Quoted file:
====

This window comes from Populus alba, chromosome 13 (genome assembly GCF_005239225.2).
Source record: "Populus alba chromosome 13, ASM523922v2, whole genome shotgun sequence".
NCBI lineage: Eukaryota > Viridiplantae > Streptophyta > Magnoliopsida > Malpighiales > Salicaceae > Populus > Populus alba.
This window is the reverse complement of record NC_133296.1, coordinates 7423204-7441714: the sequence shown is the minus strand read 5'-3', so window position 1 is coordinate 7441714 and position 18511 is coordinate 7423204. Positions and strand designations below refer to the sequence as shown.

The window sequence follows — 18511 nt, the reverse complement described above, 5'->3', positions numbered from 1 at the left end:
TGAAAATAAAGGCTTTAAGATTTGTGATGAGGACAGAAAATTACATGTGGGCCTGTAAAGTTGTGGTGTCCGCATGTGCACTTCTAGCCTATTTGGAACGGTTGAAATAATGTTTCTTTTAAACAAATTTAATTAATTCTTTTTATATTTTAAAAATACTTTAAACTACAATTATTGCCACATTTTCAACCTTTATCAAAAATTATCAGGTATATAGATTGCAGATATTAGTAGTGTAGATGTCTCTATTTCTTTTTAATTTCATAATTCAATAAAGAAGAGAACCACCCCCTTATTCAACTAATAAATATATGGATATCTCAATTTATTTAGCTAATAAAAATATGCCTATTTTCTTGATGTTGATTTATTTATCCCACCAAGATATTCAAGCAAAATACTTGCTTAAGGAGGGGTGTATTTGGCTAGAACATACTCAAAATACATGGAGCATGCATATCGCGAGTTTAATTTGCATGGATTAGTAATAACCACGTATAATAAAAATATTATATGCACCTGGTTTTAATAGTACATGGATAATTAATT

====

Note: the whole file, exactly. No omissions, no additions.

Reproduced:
This window comes from Populus alba, chromosome 13 (genome assembly GCF_005239225.2).
Source record: "Populus alba chromosome 13, ASM523922v2, whole genome shotgun sequence".
NCBI lineage: Eukaryota > Viridiplantae > Streptophyta > Magnoliopsida > Malpighiales > Salicaceae > Populus > Populus alba.
This window is the reverse complement of record NC_133296.1, coordinates 7423204-7441714: the sequence shown is the minus strand read 5'-3', so window position 1 is coordinate 7441714 and position 18511 is coordinate 7423204. Positions and strand designations below refer to the sequence as shown.

The window sequence follows — 18511 nt, the reverse complement described above, 5'->3', positions numbered from 1 at the left end:
TGAAAATAAAGGCTTTAAGATTTGTGATGAGGACAGAAAATTACATGTGGGCCTGTAAAGTTGTGGTGTCCGCATGTGCACTTCTAGCCTATTTGGAACGGTTGAAATAATGTTTCTTTTAAACAAATTTAATTAATTCTTTTTATATTTTAAAAATACTTTAAACTACAATTATTGCCACATTTTCAACCTTTATCAAAAATTATCAGGTATATAGATTGCAGATATTAGTAGTGTAGATGTCTCTATTTCTTTTTAATTTCATAATTCAATAAAGAAGAGAACCACCCCCTTATTCAACTAATAAATATATGGATATCTCAATTTATTTAGCTAATAAAAATATGCCTATTTTCTTGATGTTGATTTATTTATCCCACCAAGATATTCAAGCAAAATACTTGCTTAAGGAGGGGTGTATTTGGCTAGAACATACTCAAAATACATGGAGCATGCATATCGCGAGTTTAATTTGCATGGATTAGTAATAACCACGTATAATAAAAATATTATATGCACCTGGTTTTAATAGTACATGGATAATTAATT